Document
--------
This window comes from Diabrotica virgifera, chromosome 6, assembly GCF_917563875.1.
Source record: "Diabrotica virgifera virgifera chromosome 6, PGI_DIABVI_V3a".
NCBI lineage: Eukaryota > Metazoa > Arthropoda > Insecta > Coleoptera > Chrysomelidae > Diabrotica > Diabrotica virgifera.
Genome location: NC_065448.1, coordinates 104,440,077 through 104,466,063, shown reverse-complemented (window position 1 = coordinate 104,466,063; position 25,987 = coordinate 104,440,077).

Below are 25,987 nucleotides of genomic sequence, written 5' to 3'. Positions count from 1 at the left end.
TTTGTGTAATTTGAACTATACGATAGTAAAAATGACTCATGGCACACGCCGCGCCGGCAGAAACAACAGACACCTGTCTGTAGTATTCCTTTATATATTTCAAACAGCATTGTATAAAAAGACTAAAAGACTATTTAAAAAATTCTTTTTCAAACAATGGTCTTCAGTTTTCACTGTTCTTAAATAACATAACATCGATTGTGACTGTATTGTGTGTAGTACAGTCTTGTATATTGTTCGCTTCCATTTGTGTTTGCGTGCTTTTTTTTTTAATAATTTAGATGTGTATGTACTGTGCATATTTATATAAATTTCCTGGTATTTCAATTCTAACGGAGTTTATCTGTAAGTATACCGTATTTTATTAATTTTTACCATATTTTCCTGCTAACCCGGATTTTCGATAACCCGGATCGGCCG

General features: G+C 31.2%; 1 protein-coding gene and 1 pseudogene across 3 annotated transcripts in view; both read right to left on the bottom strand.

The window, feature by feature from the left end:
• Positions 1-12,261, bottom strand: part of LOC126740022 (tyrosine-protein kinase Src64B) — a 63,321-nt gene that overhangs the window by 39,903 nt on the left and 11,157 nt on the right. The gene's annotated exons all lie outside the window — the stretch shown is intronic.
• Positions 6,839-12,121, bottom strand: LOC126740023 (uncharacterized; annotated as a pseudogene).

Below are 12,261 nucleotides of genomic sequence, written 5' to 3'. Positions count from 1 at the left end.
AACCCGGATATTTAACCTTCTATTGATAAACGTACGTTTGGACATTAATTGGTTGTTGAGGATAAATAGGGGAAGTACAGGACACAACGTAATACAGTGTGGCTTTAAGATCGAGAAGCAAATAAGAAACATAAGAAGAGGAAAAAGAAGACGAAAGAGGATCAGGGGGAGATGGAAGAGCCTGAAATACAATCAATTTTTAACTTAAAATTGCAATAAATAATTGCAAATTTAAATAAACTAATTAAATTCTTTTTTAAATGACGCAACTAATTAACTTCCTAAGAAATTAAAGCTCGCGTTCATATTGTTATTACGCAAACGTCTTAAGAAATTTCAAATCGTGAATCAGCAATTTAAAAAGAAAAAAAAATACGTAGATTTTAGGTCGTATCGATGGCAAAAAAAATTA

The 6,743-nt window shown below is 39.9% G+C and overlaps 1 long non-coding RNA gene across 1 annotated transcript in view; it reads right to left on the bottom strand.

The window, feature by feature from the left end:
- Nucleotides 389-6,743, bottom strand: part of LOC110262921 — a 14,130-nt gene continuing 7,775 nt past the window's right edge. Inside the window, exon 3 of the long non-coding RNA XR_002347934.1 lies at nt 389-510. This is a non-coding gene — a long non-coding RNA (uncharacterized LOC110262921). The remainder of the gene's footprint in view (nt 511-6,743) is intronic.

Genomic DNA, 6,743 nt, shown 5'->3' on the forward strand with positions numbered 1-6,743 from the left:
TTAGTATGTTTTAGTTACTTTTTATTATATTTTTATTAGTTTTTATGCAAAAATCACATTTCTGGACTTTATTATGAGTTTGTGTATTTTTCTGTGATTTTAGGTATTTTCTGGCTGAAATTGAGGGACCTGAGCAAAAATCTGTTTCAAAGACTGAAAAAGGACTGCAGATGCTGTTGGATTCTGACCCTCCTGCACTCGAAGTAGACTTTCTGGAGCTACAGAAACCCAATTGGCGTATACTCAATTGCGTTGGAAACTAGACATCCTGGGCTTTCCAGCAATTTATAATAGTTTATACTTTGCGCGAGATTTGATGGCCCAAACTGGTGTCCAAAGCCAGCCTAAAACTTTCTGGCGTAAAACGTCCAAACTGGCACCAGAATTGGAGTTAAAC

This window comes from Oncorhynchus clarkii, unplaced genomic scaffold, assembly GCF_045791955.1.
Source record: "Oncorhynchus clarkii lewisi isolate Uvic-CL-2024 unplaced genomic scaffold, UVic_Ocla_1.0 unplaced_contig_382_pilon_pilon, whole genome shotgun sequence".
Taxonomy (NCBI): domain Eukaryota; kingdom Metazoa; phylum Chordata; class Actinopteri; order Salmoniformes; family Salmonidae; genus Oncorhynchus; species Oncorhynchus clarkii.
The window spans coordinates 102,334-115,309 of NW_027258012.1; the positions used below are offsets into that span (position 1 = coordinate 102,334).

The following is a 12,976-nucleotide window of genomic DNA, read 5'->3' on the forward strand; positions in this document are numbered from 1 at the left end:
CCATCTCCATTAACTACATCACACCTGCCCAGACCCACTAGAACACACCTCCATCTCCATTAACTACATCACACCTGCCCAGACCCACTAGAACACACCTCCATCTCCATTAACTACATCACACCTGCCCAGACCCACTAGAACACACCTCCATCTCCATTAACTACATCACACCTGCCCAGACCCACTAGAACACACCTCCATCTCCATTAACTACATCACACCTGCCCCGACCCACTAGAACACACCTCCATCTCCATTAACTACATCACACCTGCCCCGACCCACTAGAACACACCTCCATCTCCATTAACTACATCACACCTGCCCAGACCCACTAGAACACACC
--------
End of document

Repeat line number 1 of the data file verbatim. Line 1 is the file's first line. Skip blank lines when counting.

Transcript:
This window comes from Diabrotica virgifera, chromosome 6, assembly GCF_917563875.1.